“OK, what about celebrating? How do we want to engage in this rhythm?” I asked. “I think we should celebrate every one of our birthdays.”

“Yes, and anniversaries,” someone said. “Think about how rare it is these days for people to stay married, especially in this region. Celebrating marriage and God’s help in keeping us married is definitely what a family would do.”

“Anything else?”

“Don’t forget all the holidays. Let’s watch the fireworks together on the Fourth of July and invite our friends to join us.”

“And Halloween—that’s how I came into this group in the first place. We should use that time of the year to invite more people into our community,” Clay shared. “Let’s do that together in the neighborhood.”

“I’d love to do every holiday, but some of them, like Thanksgiving and Christmas, will be harder, as some of us are heading home to be with our biological families,” another member said.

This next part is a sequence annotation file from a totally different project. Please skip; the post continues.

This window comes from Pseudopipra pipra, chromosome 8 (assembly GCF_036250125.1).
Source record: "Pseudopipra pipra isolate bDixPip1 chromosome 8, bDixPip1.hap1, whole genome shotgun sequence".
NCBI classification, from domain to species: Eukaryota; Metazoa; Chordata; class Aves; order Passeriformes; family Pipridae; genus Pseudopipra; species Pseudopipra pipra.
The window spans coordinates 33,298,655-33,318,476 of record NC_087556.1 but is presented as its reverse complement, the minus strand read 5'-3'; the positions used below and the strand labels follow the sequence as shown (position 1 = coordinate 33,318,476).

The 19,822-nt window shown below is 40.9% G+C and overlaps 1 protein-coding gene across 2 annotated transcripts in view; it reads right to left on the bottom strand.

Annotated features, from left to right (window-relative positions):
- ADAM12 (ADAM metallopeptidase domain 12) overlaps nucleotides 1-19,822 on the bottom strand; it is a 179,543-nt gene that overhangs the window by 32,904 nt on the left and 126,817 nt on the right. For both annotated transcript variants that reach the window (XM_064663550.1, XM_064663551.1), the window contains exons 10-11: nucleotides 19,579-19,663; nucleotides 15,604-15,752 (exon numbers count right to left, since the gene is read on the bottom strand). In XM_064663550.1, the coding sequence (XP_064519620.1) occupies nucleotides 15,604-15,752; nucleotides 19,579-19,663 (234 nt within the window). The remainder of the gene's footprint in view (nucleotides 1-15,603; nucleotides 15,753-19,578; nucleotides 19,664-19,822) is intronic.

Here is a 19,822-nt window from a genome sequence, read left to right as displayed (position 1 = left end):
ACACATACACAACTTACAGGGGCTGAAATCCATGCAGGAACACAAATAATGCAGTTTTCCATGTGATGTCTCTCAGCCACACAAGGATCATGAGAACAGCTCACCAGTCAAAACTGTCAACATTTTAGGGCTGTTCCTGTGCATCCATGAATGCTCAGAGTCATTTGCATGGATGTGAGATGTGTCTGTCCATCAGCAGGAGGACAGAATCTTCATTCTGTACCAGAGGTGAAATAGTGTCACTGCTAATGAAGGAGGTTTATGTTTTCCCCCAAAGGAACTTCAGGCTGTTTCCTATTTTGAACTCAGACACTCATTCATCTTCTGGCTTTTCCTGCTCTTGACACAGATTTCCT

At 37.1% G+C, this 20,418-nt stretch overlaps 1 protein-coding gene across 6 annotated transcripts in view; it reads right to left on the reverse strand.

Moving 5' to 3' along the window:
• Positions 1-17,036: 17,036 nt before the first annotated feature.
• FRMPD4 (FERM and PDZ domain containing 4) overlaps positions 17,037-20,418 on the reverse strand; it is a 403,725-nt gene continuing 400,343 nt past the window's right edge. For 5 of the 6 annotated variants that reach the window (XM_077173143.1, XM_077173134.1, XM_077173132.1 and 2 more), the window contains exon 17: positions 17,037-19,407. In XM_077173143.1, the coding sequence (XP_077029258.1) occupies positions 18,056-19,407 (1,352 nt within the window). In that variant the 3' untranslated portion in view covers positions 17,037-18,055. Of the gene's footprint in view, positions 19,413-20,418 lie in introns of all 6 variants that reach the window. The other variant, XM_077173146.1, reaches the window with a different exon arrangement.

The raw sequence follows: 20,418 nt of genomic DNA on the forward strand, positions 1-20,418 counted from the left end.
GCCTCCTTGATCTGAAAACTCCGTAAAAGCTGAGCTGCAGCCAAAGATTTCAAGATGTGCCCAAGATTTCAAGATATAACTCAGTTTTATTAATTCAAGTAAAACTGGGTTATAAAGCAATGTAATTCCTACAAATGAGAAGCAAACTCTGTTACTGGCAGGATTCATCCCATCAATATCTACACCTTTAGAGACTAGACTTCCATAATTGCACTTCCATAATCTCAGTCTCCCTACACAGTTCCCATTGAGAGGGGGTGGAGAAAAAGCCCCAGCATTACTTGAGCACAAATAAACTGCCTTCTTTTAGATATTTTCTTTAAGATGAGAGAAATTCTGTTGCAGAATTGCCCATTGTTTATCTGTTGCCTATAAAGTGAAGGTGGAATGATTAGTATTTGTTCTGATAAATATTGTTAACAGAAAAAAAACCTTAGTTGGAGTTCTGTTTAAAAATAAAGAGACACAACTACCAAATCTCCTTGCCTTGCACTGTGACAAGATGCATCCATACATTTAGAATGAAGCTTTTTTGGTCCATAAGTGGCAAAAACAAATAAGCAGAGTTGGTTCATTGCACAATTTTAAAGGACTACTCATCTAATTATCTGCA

“Well, why don’t we make sure no one is alone on those holidays then?” someone replied. “If anyone doesn’t have a place to go, let’s invite them to join us in one of our celebrations.”

“Great! This all sounds good,” I shared. “Is that everything?”

We were about to move on when someone said: “Wait a minute! We’ve got to keep celebrating Jesus together.” I think we had all assumed that would happen. But we shouldn’t have assumed.

“So, how are we going to keep him at the center of our celebrations?” I asked.

“Let’s share Communion together every week,” Adam suggested. “We can choose to go to the same gathering time on Sunday and take the meal together.”

“That’s good, but can we also take time at our weekly meal to pause and give time to express the ways God has blessed us, and then celebrate all the evidences of his grace in our lives?” someone suggested.

“Yes. Let’s slow down and give thanks to him for his blessings regularly—as least weekly together at our meal.”

Jeff Vanderstelt, Saturate: Being Disciples of Jesus in the Everyday Stuff of Life (Wheaton, IL: Crossway, 2015).